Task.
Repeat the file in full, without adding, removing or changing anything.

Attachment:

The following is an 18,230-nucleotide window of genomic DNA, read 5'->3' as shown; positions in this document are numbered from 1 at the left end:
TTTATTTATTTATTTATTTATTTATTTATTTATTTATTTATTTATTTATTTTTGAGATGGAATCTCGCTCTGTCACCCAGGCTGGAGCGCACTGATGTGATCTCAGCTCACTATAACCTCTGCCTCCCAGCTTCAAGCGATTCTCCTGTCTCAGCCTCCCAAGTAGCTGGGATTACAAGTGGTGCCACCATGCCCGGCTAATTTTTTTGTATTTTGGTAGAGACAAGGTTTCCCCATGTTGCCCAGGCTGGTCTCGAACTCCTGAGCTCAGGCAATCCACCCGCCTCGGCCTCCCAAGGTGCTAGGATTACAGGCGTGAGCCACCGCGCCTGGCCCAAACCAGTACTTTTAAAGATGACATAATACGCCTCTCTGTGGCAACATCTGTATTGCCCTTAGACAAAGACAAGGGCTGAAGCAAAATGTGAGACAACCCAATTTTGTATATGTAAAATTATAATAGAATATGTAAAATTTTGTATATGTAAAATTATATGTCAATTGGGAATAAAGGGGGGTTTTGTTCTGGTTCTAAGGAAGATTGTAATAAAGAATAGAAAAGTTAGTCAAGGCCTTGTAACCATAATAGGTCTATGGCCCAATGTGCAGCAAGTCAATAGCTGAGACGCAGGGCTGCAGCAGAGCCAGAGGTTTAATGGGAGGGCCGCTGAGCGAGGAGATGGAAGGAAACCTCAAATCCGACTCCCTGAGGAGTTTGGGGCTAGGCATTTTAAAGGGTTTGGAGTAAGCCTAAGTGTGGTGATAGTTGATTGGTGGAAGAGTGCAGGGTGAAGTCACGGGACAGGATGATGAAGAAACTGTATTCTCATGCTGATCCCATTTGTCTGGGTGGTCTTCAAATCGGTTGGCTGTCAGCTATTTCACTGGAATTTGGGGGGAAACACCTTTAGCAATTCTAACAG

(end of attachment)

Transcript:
The following is an 18,230-nucleotide window of genomic DNA, read 5'->3' as shown; positions in this document are numbered from 1 at the left end:
TTTATTTATTTATTTATTTATTTATTTATTTATTTATTTATTTATTTATTTTTGAGATGGAATCTCGCTCTGTCACCCAGGCTGGAGCGCACTGATGTGATCTCAGCTCACTATAACCTCTGCCTCCCAGCTTCAAGCGATTCTCCTGTCTCAGCCTCCCAAGTAGCTGGGATTACAAGTGGTGCCACCATGCCCGGCTAATTTTTTTGTATTTTGGTAGAGACAAGGTTTCCCCATGTTGCCCAGGCTGGTCTCGAACTCCTGAGCTCAGGCAATCCACCCGCCTCGGCCTCCCAAGGTGCTAGGATTACAGGCGTGAGCCACCGCGCCTGGCCCAAACCAGTACTTTTAAAGATGACATAATACGCCTCTCTGTGGCAACATCTGTATTGCCCTTAGACAAAGACAAGGGCTGAAGCAAAATGTGAGACAACCCAATTTTGTATATGTAAAATTATAATAGAATATGTAAAATTTTGTATATGTAAAATTATATGTCAATTGGGAATAAAGGGGGGTTTTGTTCTGGTTCTAAGGAAGATTGTAATAAAGAATAGAAAAGTTAGTCAAGGCCTTGTAACCATAATAGGTCTATGGCCCAATGTGCAGCAAGTCAATAGCTGAGACGCAGGGCTGCAGCAGAGCCAGAGGTTTAATGGGAGGGCCGCTGAGCGAGGAGATGGAAGGAAACCTCAAATCCGACTCCCTGAGGAGTTTGGGGCTAGGCATTTTAAAGGGTTTGGAGTAAGCCTAAGTGTGGTGATAGTTGATTGGTGGAAGAGTGCAGGGTGAAGTCACGGGACAGGATGATGAAGAAACTGTATTCTCATGCTGATCCCATTTGTCTGGGTGGTCTTCAAATCGGTTGGCTGTCAGCTATTTCACTGGAATTTGGGGGGAAACACCTTTAGCAATTCTAACAG